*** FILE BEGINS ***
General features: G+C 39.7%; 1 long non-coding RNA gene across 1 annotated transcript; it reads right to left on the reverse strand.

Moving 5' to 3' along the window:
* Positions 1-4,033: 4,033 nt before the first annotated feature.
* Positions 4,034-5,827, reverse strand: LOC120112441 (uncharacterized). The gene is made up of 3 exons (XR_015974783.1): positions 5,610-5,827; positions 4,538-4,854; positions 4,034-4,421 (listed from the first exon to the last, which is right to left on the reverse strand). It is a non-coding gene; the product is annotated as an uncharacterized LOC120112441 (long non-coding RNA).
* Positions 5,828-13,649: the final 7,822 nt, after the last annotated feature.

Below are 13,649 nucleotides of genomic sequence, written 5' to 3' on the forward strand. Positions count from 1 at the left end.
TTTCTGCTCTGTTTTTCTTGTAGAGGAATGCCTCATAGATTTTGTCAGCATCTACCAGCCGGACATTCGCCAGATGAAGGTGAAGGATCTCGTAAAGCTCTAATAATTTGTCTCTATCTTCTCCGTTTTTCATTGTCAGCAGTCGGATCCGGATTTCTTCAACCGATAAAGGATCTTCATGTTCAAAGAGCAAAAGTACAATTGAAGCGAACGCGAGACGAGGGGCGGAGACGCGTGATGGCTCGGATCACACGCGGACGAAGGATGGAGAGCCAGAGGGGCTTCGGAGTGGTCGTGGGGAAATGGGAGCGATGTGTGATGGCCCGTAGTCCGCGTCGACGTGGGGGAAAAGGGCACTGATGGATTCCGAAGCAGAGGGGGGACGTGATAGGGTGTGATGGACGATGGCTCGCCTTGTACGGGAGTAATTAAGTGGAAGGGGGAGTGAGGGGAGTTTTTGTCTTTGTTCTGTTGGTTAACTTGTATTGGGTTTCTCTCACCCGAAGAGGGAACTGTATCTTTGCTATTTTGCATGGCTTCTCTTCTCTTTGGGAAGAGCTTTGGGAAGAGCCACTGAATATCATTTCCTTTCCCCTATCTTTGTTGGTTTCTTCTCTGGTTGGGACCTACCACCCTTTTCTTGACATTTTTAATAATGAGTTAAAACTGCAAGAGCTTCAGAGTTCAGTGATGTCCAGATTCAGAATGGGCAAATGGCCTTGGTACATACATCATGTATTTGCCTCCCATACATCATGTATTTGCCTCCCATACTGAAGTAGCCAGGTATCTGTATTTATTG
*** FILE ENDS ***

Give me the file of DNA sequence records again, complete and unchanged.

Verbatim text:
General features: G+C 39.7%; 1 long non-coding RNA gene across 1 annotated transcript; it reads right to left on the reverse strand.

Moving 5' to 3' along the window:
* Positions 1-4,033: 4,033 nt before the first annotated feature.
* Positions 4,034-5,827, reverse strand: LOC120112441 (uncharacterized). The gene is made up of 3 exons (XR_015974783.1): positions 5,610-5,827; positions 4,538-4,854; positions 4,034-4,421 (listed from the first exon to the last, which is right to left on the reverse strand). It is a non-coding gene; the product is annotated as an uncharacterized LOC120112441 (long non-coding RNA).
* Positions 5,828-13,649: the final 7,822 nt, after the last annotated feature.

Below are 13,649 nucleotides of genomic sequence, written 5' to 3' on the forward strand. Positions count from 1 at the left end.
TTTCTGCTCTGTTTTTCTTGTAGAGGAATGCCTCATAGATTTTGTCAGCATCTACCAGCCGGACATTCGCCAGATGAAGGTGAAGGATCTCGTAAAGCTCTAATAATTTGTCTCTATCTTCTCCGTTTTTCATTGTCAGCAGTCGGATCCGGATTTCTTCAACCGATAAAGGATCTTCATGTTCAAAGAGCAAAAGTACAATTGAAGCGAACGCGAGACGAGGGGCGGAGACGCGTGATGGCTCGGATCACACGCGGACGAAGGATGGAGAGCCAGAGGGGCTTCGGAGTGGTCGTGGGGAAATGGGAGCGATGTGTGATGGCCCGTAGTCCGCGTCGACGTGGGGGAAAAGGGCACTGATGGATTCCGAAGCAGAGGGGGGACGTGATAGGGTGTGATGGACGATGGCTCGCCTTGTACGGGAGTAATTAAGTGGAAGGGGGAGTGAGGGGAGTTTTTGTCTTTGTTCTGTTGGTTAACTTGTATTGGGTTTCTCTCACCCGAAGAGGGAACTGTATCTTTGCTATTTTGCATGGCTTCTCTTCTCTTTGGGAAGAGCTTTGGGAAGAGCCACTGAATATCATTTCCTTTCCCCTATCTTTGTTGGTTTCTTCTCTGGTTGGGACCTACCACCCTTTTCTTGACATTTTTAATAATGAGTTAAAACTGCAAGAGCTTCAGAGTTCAGTGATGTCCAGATTCAGAATGGGCAAATGGCCTTGGTACATACATCATGTATTTGCCTCCCATACATCATGTATTTGCCTCCCATACTGAAGTAGCCAGGTATCTGTATTTATTG